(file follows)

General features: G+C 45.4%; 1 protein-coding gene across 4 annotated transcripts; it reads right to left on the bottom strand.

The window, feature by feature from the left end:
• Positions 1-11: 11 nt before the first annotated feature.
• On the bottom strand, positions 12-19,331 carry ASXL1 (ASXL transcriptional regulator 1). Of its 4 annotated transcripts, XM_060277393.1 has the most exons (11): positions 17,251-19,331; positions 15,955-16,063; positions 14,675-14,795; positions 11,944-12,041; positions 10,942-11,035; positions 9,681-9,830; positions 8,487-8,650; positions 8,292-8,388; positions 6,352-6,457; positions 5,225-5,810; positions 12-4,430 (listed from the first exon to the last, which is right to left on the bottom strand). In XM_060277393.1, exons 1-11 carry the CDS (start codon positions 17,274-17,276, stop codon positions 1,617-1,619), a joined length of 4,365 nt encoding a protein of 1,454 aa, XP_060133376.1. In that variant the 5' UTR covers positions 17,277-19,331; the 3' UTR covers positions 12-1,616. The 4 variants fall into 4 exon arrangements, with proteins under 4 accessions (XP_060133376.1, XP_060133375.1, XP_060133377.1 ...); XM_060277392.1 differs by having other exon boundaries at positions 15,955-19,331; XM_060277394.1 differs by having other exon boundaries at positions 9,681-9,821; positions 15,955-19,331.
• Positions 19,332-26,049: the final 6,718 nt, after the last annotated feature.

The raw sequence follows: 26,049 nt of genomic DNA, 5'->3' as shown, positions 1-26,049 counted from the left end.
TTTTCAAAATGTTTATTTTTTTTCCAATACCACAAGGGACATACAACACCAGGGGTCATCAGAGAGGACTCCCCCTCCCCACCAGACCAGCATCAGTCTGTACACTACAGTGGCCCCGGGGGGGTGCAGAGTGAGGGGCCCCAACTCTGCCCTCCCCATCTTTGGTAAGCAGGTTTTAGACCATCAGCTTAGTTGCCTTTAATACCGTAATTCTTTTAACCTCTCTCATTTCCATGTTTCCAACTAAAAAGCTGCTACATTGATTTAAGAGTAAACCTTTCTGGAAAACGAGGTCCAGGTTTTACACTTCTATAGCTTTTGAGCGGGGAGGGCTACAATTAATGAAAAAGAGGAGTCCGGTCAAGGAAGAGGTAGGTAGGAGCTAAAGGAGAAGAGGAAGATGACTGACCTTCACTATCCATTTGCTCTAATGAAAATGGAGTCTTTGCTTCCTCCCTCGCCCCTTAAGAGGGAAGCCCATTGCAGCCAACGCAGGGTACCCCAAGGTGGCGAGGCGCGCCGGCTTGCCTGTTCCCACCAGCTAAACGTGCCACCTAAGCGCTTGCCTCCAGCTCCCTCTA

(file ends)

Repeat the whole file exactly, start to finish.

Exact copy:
General features: G+C 45.4%; 1 protein-coding gene across 4 annotated transcripts; it reads right to left on the bottom strand.

The window, feature by feature from the left end:
• Positions 1-11: 11 nt before the first annotated feature.
• On the bottom strand, positions 12-19,331 carry ASXL1 (ASXL transcriptional regulator 1). Of its 4 annotated transcripts, XM_060277393.1 has the most exons (11): positions 17,251-19,331; positions 15,955-16,063; positions 14,675-14,795; positions 11,944-12,041; positions 10,942-11,035; positions 9,681-9,830; positions 8,487-8,650; positions 8,292-8,388; positions 6,352-6,457; positions 5,225-5,810; positions 12-4,430 (listed from the first exon to the last, which is right to left on the bottom strand). In XM_060277393.1, exons 1-11 carry the CDS (start codon positions 17,274-17,276, stop codon positions 1,617-1,619), a joined length of 4,365 nt encoding a protein of 1,454 aa, XP_060133376.1. In that variant the 5' UTR covers positions 17,277-19,331; the 3' UTR covers positions 12-1,616. The 4 variants fall into 4 exon arrangements, with proteins under 4 accessions (XP_060133376.1, XP_060133375.1, XP_060133377.1 ...); XM_060277392.1 differs by having other exon boundaries at positions 15,955-19,331; XM_060277394.1 differs by having other exon boundaries at positions 9,681-9,821; positions 15,955-19,331.
• Positions 19,332-26,049: the final 6,718 nt, after the last annotated feature.

The raw sequence follows: 26,049 nt of genomic DNA, 5'->3' as shown, positions 1-26,049 counted from the left end.
TTTTCAAAATGTTTATTTTTTTTCCAATACCACAAGGGACATACAACACCAGGGGTCATCAGAGAGGACTCCCCCTCCCCACCAGACCAGCATCAGTCTGTACACTACAGTGGCCCCGGGGGGGTGCAGAGTGAGGGGCCCCAACTCTGCCCTCCCCATCTTTGGTAAGCAGGTTTTAGACCATCAGCTTAGTTGCCTTTAATACCGTAATTCTTTTAACCTCTCTCATTTCCATGTTTCCAACTAAAAAGCTGCTACATTGATTTAAGAGTAAACCTTTCTGGAAAACGAGGTCCAGGTTTTACACTTCTATAGCTTTTGAGCGGGGAGGGCTACAATTAATGAAAAAGAGGAGTCCGGTCAAGGAAGAGGTAGGTAGGAGCTAAAGGAGAAGAGGAAGATGACTGACCTTCACTATCCATTTGCTCTAATGAAAATGGAGTCTTTGCTTCCTCCCTCGCCCCTTAAGAGGGAAGCCCATTGCAGCCAACGCAGGGTACCCCAAGGTGGCGAGGCGCGCCGGCTTGCCTGTTCCCACCAGCTAAACGTGCCACCTAAGCGCTTGCCTCCAGCTCCCTCTA